Loading in 2 Seconds...
Loading in 2 Seconds...
Quantifying The Economic Value of Greenway Benefits: Leveling The Budget Playing Field. Richard Hartman, AICP, CNU-a St. Petersburg, FL Based on preliminary paper, A Review of Methodologies to Determine the Economic Value of Greenways Texas State University, San Marcos Presented at:
Download Policy: Content on the Website is provided to you AS IS for your information and personal use and may not be sold / licensed / shared on other websites without getting consent from its author.While downloading, if for some reason you are not able to download a presentation, the publisher may have deleted the file from their server.
Richard Hartman, AICP, CNU-a
St. Petersburg, FL
Based on preliminary paper, A Review of Methodologies to Determine the Economic Value of Greenways
Texas State University, San Marcos
Texas Trails and
Active Transportation Conference
Fort Worth, Texas
March 26, 2014
Large contiguous space
Make the budget fair by accounting for economic return from greenways in the ‘Plus’ column of a Cost-Benefit Analysis
Open Space and Parks Master Plans
Levels of Service
The most commonly mentioned problem of earlier studies was that almost all findings were based on anecdotal evidence and not on market data.
Trail not required:
“A greenway is defined here as a linear open space that connects parks, improves recreational opportunities, or aids in the protection of wildlife, natural areas, and scenic places.”
(Lindsey and Knaap, 2005)
A greenway is a…”linear open space established along a natural corridor such as a riverfront or stream valley, and abandoned railroad right-of-way, a canal, a scenic road or some other linear route.”
Residents are 65% more likely to walk in a neighborhood with sidewalks.
Cities with more bike lanes per square mile have higher levels of bicycle commuting.
of Americans want more transportation options so they have the freedom to choose how to get where they need to go.
currently feel they have no choice but to drive as much as they do.
would like to spend less time in the car.
Future of Transportation National Survey (2010)
Of all trips:
39% are less than 3 miles
17% are less than
of these trips…
National Household Travel Survey (2009)
Transportation accounts for nearly 1/3 of all greenhouse gas emissions.
Switching to walking or bicycling for short trips = reduce CO2 emissions by 12 to 22 million tons/year.
Lee County, Florida
Re-examined 5 road-widening projects
Found widenings unnecessary = $58.5 million savings
Use Greenways as ROW retainers for future use
17% of kids and teens are obese.
Limited physical activity contributes to the obesity epidemic.
Dedicated, safe space for bicycling and walking help kids be active and gain independence.
Greenways increase and improve the quantity and quality of interactions among community residents. They can increase mental and physical health by increasing friendships and by improving community security.
Budget for more of the benefits
Vehicle Operating cost savings
Some benefit, maybe
EDUCATION WITH THE FACTS
Trail-oriented Design and Development
Context Sensitive Design
Manage Transportation Demand
Road Diets and Traffic Calming
Trail-oriented Development (TrOD)
Connected to business district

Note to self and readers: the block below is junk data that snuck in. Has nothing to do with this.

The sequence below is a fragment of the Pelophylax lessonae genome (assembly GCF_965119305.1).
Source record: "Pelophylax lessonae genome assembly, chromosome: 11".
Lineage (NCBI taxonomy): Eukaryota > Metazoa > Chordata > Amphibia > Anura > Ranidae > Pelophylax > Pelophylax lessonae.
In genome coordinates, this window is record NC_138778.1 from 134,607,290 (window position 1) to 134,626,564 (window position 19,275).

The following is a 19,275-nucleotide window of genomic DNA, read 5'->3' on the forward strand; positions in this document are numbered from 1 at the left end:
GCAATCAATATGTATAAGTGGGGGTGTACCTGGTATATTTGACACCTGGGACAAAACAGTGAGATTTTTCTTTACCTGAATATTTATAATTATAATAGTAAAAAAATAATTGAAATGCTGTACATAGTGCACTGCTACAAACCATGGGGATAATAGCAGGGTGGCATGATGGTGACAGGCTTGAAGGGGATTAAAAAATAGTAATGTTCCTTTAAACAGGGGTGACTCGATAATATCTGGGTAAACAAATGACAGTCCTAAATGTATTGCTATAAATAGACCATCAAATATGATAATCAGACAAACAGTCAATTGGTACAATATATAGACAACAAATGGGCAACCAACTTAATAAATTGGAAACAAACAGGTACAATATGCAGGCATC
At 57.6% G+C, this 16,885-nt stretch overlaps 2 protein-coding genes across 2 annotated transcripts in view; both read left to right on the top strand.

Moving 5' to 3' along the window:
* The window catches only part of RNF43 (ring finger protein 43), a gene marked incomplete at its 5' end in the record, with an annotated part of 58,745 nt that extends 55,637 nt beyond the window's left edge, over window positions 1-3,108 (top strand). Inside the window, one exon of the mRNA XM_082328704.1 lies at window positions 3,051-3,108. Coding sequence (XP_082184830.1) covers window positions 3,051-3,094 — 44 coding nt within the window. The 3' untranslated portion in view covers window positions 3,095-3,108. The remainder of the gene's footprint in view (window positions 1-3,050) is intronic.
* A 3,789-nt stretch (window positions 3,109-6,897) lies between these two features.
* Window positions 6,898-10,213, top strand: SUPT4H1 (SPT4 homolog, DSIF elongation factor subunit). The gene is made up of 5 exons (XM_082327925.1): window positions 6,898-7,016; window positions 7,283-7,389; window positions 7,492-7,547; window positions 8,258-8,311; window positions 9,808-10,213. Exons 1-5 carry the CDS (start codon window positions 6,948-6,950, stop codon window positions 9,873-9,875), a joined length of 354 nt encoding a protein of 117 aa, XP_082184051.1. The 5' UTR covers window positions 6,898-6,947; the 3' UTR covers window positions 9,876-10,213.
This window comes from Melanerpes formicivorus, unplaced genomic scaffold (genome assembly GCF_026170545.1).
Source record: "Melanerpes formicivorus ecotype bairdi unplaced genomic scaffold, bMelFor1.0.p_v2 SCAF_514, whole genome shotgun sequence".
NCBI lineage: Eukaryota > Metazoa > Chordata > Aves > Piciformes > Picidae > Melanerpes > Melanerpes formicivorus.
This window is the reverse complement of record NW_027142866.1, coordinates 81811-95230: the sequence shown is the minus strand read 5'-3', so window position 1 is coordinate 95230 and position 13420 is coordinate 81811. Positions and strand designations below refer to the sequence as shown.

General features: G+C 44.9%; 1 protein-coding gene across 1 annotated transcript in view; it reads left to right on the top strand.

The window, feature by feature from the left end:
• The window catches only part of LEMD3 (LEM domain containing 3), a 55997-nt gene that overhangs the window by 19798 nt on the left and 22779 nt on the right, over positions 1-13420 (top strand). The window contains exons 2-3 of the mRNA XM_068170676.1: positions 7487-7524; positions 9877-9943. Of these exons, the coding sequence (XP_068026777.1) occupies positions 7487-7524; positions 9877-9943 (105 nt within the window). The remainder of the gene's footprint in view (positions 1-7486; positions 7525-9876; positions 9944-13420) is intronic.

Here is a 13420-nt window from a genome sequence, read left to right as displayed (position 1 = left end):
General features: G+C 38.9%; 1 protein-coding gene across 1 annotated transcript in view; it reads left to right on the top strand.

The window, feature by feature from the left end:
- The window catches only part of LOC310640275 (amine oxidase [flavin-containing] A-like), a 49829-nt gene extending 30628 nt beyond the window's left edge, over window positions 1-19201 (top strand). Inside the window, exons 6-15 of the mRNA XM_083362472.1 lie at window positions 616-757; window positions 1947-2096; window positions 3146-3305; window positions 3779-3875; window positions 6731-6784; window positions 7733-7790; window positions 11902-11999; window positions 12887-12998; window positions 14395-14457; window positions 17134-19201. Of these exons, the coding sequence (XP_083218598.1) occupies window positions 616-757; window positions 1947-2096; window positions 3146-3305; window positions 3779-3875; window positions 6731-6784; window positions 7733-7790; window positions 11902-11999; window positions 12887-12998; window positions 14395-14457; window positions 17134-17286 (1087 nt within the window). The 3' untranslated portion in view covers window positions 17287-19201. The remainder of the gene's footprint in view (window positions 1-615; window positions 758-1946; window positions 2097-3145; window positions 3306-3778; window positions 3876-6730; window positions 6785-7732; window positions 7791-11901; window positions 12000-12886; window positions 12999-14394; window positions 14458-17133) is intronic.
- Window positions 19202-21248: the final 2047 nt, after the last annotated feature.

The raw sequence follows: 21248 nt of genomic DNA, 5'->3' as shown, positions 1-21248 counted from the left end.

Clear directionals to key nodes
Barton Creek, TX
Midtown Greenway, MN
Barton Creek, TX
Assessing price of land
ID & location of profitable services; maximizing profits
What engineering, education, and encouragement would you recommend?
What are the expected outcomes?
What benefits would you measure?
How could you measure those benefits?
What are some anticipated costs?
Would Typology by Transects help?
What are we overlooking?
Crompton, John L. 2001(a). Perceptions of How the Presence of Greenway Trails Affects the Value of Proximate Properties. Journal of Park and Recreation Administration Volume 19, Number 3 Fall 2001 pp.114-132.
_____. 2001(b). The Impact of Parks on Property Values: A Review of the Empirical Evidence. Texas A & M University, Dept. of Recreation, Park and Tourism Services. Vol. 33, 1:1-31.
_____ and Nicholls. 2006. An Assessment of Tax Revenues Generated by Homes Proximate to a Greenway. Jnl of Park and Rec Administration, Fall 24:3 103-108.
_____ and Marsh Darcy Partners, Inc. 2011. Bayou Greenways – A Key to a Healthy Houston. Houston Parks Board, August.
Danzer. R. (2006) “Trails and tourism.” Rails to Trails Magazine, Summer.
Fields, Billy. 2009. From Green Dots to Greenways: Planning in the Age of Climate Change in Post-Katrina New Orleans, Journal of Urban Design 14:3 325-344.
Lindsey, Greg. 1999. Willingness to Pay for Urban Greenway Projects, APA Journal, Summer.
_____, G., Payton, S., Man, J., and J. Ottensmann. (2003) Public choices and property values: Evidence from greenways in Indianapolis. The Center for Urban Policy and the Environment.
_____, et al., 2004. Property Values, Recreational Values, and Urban Greenways. Journal of Park and Recreation Administration, Fall.
_____, et al. 2006. Neighborhood Correlates of Urban Trail Use. Journal of Physical Activity and Health. Supp 1:139-157.
Litman, Todd. 2013. Evaluating Complete Streets: The Value of Designing Roads For Diverse Modes, Users and Activities, Victoria Transport Policy Institute, 6 June 2013
Nicholls, Sarah and John L. Crompton. 2005. The Impact of Greenways on Property Values: Evidence from Austin, Texas. Journal of Leisure Research V. 37, 3:321-341
Rails to Trails. -----. “From Trail Towns to TrOD: Trails and Economic Development.” Magazine, --------